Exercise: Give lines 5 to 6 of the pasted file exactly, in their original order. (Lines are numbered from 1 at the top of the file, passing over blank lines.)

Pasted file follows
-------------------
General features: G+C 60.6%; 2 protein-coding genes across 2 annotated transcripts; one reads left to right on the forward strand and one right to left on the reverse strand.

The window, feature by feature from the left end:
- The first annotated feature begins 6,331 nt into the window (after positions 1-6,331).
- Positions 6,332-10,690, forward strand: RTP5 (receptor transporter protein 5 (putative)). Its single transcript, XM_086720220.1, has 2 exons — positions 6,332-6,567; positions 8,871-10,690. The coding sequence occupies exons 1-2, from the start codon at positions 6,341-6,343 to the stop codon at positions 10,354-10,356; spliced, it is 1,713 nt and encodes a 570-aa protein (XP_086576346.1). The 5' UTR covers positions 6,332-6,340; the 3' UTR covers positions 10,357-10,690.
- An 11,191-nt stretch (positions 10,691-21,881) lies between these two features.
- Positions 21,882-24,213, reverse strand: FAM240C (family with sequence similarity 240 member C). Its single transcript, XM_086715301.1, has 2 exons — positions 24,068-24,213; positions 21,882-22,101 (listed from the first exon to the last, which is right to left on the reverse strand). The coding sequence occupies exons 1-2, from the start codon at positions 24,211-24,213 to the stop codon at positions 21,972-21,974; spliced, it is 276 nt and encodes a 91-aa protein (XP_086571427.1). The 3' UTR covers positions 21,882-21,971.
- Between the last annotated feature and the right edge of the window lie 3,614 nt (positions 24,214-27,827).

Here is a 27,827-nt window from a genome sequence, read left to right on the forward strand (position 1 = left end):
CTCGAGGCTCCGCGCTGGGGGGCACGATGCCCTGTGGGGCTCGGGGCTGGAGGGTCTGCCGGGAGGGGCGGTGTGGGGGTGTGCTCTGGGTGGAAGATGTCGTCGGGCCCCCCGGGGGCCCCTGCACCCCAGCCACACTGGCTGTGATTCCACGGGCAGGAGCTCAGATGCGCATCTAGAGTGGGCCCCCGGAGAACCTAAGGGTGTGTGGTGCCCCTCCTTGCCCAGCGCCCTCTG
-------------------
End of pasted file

- An 11,191-nt stretch (positions 10,691-21,881) lies between these two features.
- Positions 21,882-24,213, reverse strand: FAM240C (family with sequence similarity 240 member C). Its single transcript, XM_086715301.1, has 2 exons — positions 24,068-24,213; positions 21,882-22,101 (listed from the first exon to the last, which is right to left on the reverse strand). The coding sequence occupies exons 1-2, from the start codon at positions 24,211-24,213 to the stop codon at positions 21,972-21,974; spliced, it is 276 nt and encodes a 91-aa protein (XP_086571427.1). The 3' UTR covers positions 21,882-21,971.